The History of Trucks
In 1925, the first production line-manufactured truck that was available to the public was actually a variation on the Model T Ford. It had a rear modification to add a cargo bed and was known as the Model T Ford Runabout with Pickup Body.
The first closed-cab pickup truck was Ford’s Model A, which came along in 1928. It was equipped with a safety glass windscreen and roll-up side windows. The Model A was originally powered by a four-cylinder engine, but in 1932, Ford introduced the option of having a 65 horsepower flathead V-8 to replace the four-cylinder.
This added muscle transformed the Model A pickup into a true workhorse, ideally suited for use in the many parts of the country, which was still predominantly rural. By 1936, Ford was the industry leader in trucks and had already produced more than three million vehicles.
In 1955, Japanese automaker Datsun introduced the first compact pickup truck. In the following decade, compact model pickups became popular in the United States. Datsun's chief competitor Toyota also entered the market, and the two Japanese automakers dominated the compact truck market for a decade. Eventually, the big American car companies took notice, and during the 1970s, U.S. automakers contracted Japanese automakers such as Mazda, Mitsubishi, and Isuzu to manufacture compact trucks such as the Chevrolet Luv and the Ford Courier.
Compact trucks are only one of the several different varieties of commercially produced trucks available to buyers over the years. The compact, however, is currently the most popular variety of truck according to worldwide sales. Built like a miniature version of a standard twin axle heavy truck, compacts have conventional cabs and gas tanks with the same capacity as a passenger car.
Midsize trucks were introduced to the public in the 1980s when the Dodge Dakota was presented. Essentially a compact truck available with a V-8 or a V-6, the Dakota set the standard for the midsize truck with its added power and impressive capacity to carry a full-size load.
However for drivers who are looking to get the job done, there is nothing like a full-size pickup, which is a large, powerful vehicle designed to carry heavy loads. The average full-size has the capacity to haul about 1,000 pounds. Standard bed sizes allow for carrying materials up to 4- and 8-feet long.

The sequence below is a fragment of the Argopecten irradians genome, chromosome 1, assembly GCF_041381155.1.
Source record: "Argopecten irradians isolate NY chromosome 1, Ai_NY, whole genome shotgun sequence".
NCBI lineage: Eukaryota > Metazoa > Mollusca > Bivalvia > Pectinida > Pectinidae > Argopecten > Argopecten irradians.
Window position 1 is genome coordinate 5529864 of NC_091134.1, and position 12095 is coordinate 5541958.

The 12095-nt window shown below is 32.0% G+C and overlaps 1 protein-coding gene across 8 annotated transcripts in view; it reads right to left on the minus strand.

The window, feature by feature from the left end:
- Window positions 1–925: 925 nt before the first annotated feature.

Even larger than full-size are dual-wheeled pickups, better known as “Dualies.” These vehicles are essentially full-size pickups with four wheels on the rear axle alone. Sometimes dual-wheeled models are equipped with a "fifth wheel" connector in the bed to assist with towing trailers and other heavy loads.
Four-wheel drive trucks are designed for driving over rugged terrain. These trucks are driven by all four wheels and outfitted with rugged suspensions. Often such vehicles are also driven for recreational purposes.
Popular compact truck in the U.S. and Europe include the Chevrolet Colorado, the GMC Canyon, and the Ford Ranger.
The Dodge Dakota is still a popular model in the midsize segment of the truck market; however, it now competes with a number of other models including the GMC Canyon, the Nissan Frontier, and the Toyota Tacoma. While many midsize trucks are now only available with 4- or 6-cylinder engines, the Dakota still offers the option of a V-8 engine.
Several models of full-size trucks are big sellers today such as the Chevrolet Silverado, the Dodge Ram, the Ford F-Series, and the Toyota Tundra and others.
Who Drives Trucks?
Because trucks tend to be so useful and versatile, they can fit any driver. Heavy full-size trucks and dual-wheeled models are ideal for anyone who needs a vehicle for towing or hauling purposes. Compacts are also very utilitarian and offer similar fuel economy to a midsize or compact sedan.